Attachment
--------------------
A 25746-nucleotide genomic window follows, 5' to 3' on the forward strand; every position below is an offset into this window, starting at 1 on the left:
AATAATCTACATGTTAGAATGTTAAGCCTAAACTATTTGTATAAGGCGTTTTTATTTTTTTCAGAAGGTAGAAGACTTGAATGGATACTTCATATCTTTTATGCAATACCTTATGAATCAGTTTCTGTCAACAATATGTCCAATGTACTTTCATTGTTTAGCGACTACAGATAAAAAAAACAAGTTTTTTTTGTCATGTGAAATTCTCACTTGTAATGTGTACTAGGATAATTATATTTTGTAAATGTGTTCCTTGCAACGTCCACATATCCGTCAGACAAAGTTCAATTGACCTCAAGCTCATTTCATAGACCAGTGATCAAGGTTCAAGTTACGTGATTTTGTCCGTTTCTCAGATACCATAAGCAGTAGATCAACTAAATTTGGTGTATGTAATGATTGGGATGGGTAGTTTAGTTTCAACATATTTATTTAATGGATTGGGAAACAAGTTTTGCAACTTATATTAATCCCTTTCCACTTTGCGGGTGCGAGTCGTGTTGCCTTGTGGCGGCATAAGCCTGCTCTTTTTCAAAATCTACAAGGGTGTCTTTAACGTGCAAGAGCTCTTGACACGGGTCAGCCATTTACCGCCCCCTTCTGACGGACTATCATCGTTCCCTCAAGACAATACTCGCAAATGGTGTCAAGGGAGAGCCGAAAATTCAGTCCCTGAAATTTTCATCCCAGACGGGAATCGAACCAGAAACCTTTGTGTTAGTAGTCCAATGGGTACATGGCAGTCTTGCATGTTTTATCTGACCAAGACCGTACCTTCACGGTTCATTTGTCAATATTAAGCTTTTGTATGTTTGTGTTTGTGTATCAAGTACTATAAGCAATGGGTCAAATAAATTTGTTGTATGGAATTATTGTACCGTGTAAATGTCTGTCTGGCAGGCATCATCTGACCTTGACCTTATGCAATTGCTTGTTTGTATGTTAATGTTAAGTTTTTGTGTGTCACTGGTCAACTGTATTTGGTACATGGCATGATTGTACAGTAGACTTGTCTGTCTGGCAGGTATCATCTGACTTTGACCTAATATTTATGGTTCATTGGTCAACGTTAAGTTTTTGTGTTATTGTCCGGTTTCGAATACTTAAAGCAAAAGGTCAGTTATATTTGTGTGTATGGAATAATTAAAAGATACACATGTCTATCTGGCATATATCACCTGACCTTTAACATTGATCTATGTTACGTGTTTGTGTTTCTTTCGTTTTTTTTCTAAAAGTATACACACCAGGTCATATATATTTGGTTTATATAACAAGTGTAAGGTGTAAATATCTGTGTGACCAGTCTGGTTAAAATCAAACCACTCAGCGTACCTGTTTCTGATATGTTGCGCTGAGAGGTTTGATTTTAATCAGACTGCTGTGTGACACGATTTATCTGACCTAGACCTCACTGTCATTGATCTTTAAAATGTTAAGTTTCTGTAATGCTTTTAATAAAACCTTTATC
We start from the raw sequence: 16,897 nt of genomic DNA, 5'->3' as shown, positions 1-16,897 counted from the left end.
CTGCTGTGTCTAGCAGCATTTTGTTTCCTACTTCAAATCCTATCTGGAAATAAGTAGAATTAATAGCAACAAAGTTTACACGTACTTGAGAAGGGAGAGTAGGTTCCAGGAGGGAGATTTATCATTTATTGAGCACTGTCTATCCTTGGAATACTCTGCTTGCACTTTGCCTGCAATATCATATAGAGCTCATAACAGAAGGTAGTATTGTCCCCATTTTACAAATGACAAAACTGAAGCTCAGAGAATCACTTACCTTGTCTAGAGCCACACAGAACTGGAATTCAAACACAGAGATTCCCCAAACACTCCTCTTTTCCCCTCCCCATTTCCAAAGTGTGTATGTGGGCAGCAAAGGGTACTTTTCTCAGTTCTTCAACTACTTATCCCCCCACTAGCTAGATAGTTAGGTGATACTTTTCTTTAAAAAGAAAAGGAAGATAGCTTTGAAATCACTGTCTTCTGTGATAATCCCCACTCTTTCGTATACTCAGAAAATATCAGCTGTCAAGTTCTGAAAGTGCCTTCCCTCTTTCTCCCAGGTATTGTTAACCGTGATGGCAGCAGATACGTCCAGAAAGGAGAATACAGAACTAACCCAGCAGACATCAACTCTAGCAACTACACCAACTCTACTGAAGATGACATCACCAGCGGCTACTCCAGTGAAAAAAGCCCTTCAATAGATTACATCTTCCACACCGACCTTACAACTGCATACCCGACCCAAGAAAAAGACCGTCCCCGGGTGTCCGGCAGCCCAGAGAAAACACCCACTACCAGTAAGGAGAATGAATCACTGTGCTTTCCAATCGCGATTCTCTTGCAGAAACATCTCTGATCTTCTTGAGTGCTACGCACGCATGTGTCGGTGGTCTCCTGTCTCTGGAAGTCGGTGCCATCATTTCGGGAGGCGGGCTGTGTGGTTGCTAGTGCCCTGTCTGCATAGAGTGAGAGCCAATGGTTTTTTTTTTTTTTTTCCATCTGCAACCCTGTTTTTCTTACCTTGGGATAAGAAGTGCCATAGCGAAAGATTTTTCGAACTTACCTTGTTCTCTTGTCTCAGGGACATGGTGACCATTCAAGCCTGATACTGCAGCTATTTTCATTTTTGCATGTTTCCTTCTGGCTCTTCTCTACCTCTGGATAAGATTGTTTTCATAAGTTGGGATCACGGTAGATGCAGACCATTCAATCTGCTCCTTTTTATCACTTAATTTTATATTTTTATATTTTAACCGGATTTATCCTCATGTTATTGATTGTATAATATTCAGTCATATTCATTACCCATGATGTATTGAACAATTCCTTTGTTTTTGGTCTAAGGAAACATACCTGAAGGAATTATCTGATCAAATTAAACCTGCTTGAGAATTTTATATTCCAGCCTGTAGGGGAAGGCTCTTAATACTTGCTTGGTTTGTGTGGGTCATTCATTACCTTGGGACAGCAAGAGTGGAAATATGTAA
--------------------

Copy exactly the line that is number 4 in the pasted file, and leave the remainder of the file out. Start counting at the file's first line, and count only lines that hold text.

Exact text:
CTGCTGTGTCTAGCAGCATTTTGTTTCCTACTTCAAATCCTATCTGGAAATAAGTAGAATTAATAGCAACAAAGTTTACACGTACTTGAGAAGGGAGAGTAGGTTCCAGGAGGGAGATTTATCATTTATTGAGCACTGTCTATCCTTGGAATACTCTGCTTGCACTTTGCCTGCAATATCATATAGAGCTCATAACAGAAGGTAGTATTGTCCCCATTTTACAAATGACAAAACTGAAGCTCAGAGAATCACTTACCTTGTCTAGAGCCACACAGAACTGGAATTCAAACACAGAGATTCCCCAAACACTCCTCTTTTCCCCTCCCCATTTCCAAAGTGTGTATGTGGGCAGCAAAGGGTACTTTTCTCAGTTCTTCAACTACTTATCCCCCCACTAGCTAGATAGTTAGGTGATACTTTTCTTTAAAAAGAAAAGGAAGATAGCTTTGAAATCACTGTCTTCTGTGATAATCCCCACTCTTTCGTATACTCAGAAAATATCAGCTGTCAAGTTCTGAAAGTGCCTTCCCTCTTTCTCCCAGGTATTGTTAACCGTGATGGCAGCAGATACGTCCAGAAAGGAGAATACAGAACTAACCCAGCAGACATCAACTCTAGCAACTACACCAACTCTACTGAAGATGACATCACCAGCGGCTACTCCAGTGAAAAAAGCCCTTCAATAGATTACATCTTCCACACCGACCTTACAACTGCATACCCGACCCAAGAAAAAGACCGTCCCCGGGTGTCCGGCAGCCCAGAGAAAACACCCACTACCAGTAAGGAGAATGAATCACTGTGCTTTCCAATCGCGATTCTCTTGCAGAAACATCTCTGATCTTCTTGAGTGCTACGCACGCATGTGTCGGTGGTCTCCTGTCTCTGGAAGTCGGTGCCATCATTTCGGGAGGCGGGCTGTGTGGTTGCTAGTGCCCTGTCTGCATAGAGTGAGAGCCAATGGTTTTTTTTTTTTTTTTCCATCTGCAACCCTGTTTTTCTTACCTTGGGATAAGAAGTGCCATAGCGAAAGATTTTTCGAACTTACCTTGTTCTCTTGTCTCAGGGACATGGTGACCATTCAAGCCTGATACTGCAGCTATTTTCATTTTTGCATGTTTCCTTCTGGCTCTTCTCTACCTCTGGATAAGATTGTTTTCATAAGTTGGGATCACGGTAGATGCAGACCATTCAATCTGCTCCTTTTTATCACTTAATTTTATATTTTTATATTTTAACCGGATTTATCCTCATGTTATTGATTGTATAATATTCAGTCATATTCATTACCCATGATGTATTGAACAATTCCTTTGTTTTTGGTCTAAGGAAACATACCTGAAGGAATTATCTGATCAAATTAAACCTGCTTGAGAATTTTATATTCCAGCCTGTAGGGGAAGGCTCTTAATACTTGCTTGGTTTGTGTGGGTCATTCATTACCTTGGGACAGCAAGAGTGGAAATATGTAA